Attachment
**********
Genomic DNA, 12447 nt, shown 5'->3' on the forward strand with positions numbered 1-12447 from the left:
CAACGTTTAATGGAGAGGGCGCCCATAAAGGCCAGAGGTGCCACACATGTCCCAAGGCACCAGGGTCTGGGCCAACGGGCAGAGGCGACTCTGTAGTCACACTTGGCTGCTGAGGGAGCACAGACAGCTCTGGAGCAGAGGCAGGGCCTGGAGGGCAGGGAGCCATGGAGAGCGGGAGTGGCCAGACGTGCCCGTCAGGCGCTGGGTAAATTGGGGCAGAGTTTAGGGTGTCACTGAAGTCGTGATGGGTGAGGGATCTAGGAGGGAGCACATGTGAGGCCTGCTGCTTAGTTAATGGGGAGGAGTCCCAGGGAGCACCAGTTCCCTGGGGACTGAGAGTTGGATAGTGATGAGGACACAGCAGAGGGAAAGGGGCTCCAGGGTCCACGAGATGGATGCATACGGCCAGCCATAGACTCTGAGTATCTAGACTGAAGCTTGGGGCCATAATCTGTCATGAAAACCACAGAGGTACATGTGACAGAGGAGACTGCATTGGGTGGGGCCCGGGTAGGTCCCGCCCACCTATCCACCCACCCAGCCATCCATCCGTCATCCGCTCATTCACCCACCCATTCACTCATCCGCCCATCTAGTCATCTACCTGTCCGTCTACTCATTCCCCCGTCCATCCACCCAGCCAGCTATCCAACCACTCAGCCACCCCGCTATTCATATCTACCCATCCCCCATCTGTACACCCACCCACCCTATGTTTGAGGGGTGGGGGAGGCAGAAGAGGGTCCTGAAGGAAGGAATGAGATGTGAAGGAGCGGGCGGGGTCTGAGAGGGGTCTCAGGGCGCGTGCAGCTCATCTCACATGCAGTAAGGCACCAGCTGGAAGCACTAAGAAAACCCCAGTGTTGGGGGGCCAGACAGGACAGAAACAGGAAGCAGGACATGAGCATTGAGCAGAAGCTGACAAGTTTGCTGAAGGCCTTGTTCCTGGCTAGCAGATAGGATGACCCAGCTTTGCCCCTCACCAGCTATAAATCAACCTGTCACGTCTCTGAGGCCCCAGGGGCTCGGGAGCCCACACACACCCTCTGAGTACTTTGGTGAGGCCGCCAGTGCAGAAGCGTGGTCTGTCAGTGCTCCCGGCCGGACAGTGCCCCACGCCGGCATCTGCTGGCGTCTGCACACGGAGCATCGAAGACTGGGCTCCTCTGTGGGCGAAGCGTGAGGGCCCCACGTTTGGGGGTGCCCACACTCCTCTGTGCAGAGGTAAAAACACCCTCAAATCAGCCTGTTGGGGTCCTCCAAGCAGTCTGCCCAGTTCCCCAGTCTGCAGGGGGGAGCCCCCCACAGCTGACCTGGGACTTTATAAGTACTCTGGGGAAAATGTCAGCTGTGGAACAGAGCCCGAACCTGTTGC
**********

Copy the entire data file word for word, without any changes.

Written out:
Genomic DNA, 12447 nt, shown 5'->3' on the forward strand with positions numbered 1-12447 from the left:
CAACGTTTAATGGAGAGGGCGCCCATAAAGGCCAGAGGTGCCACACATGTCCCAAGGCACCAGGGTCTGGGCCAACGGGCAGAGGCGACTCTGTAGTCACACTTGGCTGCTGAGGGAGCACAGACAGCTCTGGAGCAGAGGCAGGGCCTGGAGGGCAGGGAGCCATGGAGAGCGGGAGTGGCCAGACGTGCCCGTCAGGCGCTGGGTAAATTGGGGCAGAGTTTAGGGTGTCACTGAAGTCGTGATGGGTGAGGGATCTAGGAGGGAGCACATGTGAGGCCTGCTGCTTAGTTAATGGGGAGGAGTCCCAGGGAGCACCAGTTCCCTGGGGACTGAGAGTTGGATAGTGATGAGGACACAGCAGAGGGAAAGGGGCTCCAGGGTCCACGAGATGGATGCATACGGCCAGCCATAGACTCTGAGTATCTAGACTGAAGCTTGGGGCCATAATCTGTCATGAAAACCACAGAGGTACATGTGACAGAGGAGACTGCATTGGGTGGGGCCCGGGTAGGTCCCGCCCACCTATCCACCCACCCAGCCATCCATCCGTCATCCGCTCATTCACCCACCCATTCACTCATCCGCCCATCTAGTCATCTACCTGTCCGTCTACTCATTCCCCCGTCCATCCACCCAGCCAGCTATCCAACCACTCAGCCACCCCGCTATTCATATCTACCCATCCCCCATCTGTACACCCACCCACCCTATGTTTGAGGGGTGGGGGAGGCAGAAGAGGGTCCTGAAGGAAGGAATGAGATGTGAAGGAGCGGGCGGGGTCTGAGAGGGGTCTCAGGGCGCGTGCAGCTCATCTCACATGCAGTAAGGCACCAGCTGGAAGCACTAAGAAAACCCCAGTGTTGGGGGGCCAGACAGGACAGAAACAGGAAGCAGGACATGAGCATTGAGCAGAAGCTGACAAGTTTGCTGAAGGCCTTGTTCCTGGCTAGCAGATAGGATGACCCAGCTTTGCCCCTCACCAGCTATAAATCAACCTGTCACGTCTCTGAGGCCCCAGGGGCTCGGGAGCCCACACACACCCTCTGAGTACTTTGGTGAGGCCGCCAGTGCAGAAGCGTGGTCTGTCAGTGCTCCCGGCCGGACAGTGCCCCACGCCGGCATCTGCTGGCGTCTGCACACGGAGCATCGAAGACTGGGCTCCTCTGTGGGCGAAGCGTGAGGGCCCCACGTTTGGGGGTGCCCACACTCCTCTGTGCAGAGGTAAAAACACCCTCAAATCAGCCTGTTGGGGTCCTCCAAGCAGTCTGCCCAGTTCCCCAGTCTGCAGGGGGGAGCCCCCCACAGCTGACCTGGGACTTTATAAGTACTCTGGGGAAAATGTCAGCTGTGGAACAGAGCCCGAACCTGTTGC